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A lawyer's guide While our fonts are protected by New Zealand copyright, we believe our American colleagues are getting a raw deal. The US Copyright Office still officially refuses to accord protection for font designs. Below are our legal arguments for copyright protection.


Section A: The inapplicability of precedent


B. Argument for recognition of moral rights for typefaces under the American Copyright Act

Link to TypeRight
- the organization set up to educate and to lobby the Copyright Office for design copyright. Visit their Features section for more articles on font copyright.

Connect to Émigré's excellent font FAQ

Connect to Three Islands Press' commentary on ethics

10 Traditionally, American law has relied on a property base for analysing copyright. But sometimes the property base is not appropriate. The Curies or Einstein did not make their discoveries for personal benefit. However, the majority of cases show that the courts are really only willing to allow a property-based inquiry. This is particularly so in the common law nations where the moral right is accorded less strength than the economic right. The result of La Cinq v. Huston was that John Huston could waive his moral right, even though such waiver would have been inoperable under French law. The Cour d'Appel in Paris allowed this on the basis of private international law, American law, and French public policy, although the lower court had preserved Huston's right.

11 It was held that the ATypI moral code and a doctrine of contractual good faith were ineffective under New York state law in the 1994 case of Monotype Corp. plc v. International Typeface Corp., and that Monotype were allowed to manufacture versions of ITC typefaces, despite ITC's investment in their development. The court interpreted the contract between ITC and Monotype strictly, saying that good faith was never bargained for, and that only economic rights could be protected.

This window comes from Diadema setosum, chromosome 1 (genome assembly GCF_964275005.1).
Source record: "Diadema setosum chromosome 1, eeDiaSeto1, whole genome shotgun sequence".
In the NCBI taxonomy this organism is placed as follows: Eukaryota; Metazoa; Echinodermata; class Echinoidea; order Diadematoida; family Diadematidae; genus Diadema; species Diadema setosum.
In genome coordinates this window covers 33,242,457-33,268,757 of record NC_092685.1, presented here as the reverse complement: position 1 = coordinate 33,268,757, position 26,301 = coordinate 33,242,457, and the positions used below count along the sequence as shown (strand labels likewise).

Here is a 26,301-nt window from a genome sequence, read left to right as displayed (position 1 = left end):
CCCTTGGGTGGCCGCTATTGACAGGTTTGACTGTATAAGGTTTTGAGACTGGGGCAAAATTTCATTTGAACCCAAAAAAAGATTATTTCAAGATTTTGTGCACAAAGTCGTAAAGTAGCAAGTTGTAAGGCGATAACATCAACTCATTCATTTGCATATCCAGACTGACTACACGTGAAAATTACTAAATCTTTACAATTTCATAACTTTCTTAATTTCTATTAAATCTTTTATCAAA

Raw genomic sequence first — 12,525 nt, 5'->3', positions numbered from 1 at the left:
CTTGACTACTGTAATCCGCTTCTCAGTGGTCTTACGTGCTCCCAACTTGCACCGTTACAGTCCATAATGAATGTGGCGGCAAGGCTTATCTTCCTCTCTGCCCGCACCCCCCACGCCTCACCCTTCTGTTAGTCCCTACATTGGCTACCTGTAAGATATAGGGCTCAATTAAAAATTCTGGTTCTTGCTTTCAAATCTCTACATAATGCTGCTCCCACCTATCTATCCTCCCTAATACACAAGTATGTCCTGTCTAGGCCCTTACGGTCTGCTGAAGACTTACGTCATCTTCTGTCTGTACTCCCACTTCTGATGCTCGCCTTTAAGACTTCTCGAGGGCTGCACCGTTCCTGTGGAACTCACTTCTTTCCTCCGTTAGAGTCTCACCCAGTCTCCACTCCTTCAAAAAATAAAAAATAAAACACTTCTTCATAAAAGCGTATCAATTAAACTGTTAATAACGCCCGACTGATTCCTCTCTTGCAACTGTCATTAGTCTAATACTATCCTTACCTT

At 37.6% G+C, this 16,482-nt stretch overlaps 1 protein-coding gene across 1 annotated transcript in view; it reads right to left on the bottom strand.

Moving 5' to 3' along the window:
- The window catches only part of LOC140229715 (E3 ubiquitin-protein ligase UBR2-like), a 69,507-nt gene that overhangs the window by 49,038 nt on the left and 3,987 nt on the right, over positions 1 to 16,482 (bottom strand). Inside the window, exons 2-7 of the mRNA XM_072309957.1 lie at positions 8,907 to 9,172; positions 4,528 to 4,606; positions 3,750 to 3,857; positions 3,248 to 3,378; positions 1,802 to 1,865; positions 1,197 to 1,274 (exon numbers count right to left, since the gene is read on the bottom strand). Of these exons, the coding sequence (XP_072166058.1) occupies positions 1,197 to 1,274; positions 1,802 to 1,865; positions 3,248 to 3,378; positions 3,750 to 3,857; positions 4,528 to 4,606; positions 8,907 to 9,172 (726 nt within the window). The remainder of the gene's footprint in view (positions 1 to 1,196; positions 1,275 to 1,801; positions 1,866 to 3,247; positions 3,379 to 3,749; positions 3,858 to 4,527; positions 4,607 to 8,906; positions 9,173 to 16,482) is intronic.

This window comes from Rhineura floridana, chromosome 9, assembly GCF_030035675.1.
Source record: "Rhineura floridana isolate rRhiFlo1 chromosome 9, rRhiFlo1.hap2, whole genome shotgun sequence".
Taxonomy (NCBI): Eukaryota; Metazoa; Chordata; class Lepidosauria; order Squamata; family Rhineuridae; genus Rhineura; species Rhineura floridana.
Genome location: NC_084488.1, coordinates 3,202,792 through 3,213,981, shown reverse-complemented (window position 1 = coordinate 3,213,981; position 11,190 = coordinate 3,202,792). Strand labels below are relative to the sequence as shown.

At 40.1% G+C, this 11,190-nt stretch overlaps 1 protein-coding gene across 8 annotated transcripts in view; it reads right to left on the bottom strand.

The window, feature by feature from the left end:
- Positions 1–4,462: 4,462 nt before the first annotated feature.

12 Monotype v. ITC has shown that plaintiffs are at a disadvantage when the work does not fit into "traditional" categories, even though the effort in their works had been great.

13 It is submitted that recognition of moral rights should take place ahead of an economic analysis. It has worked in European jurisdictions, and should be adopted in the common law. Bona fide and fair dealing with P's work should go without saying. This offers type designers an extra avenue of protection, although the argument adopted in Section A should be of primary concern to the United States' lawmakers and courts.

14 Further, the United States, being a signatory to the Berne Convention, has to protect typeface designs produced abroad, yet fails to do so for typefaces created in the US. The position must be rectified, and protection offered to typeface designs created within the United States.

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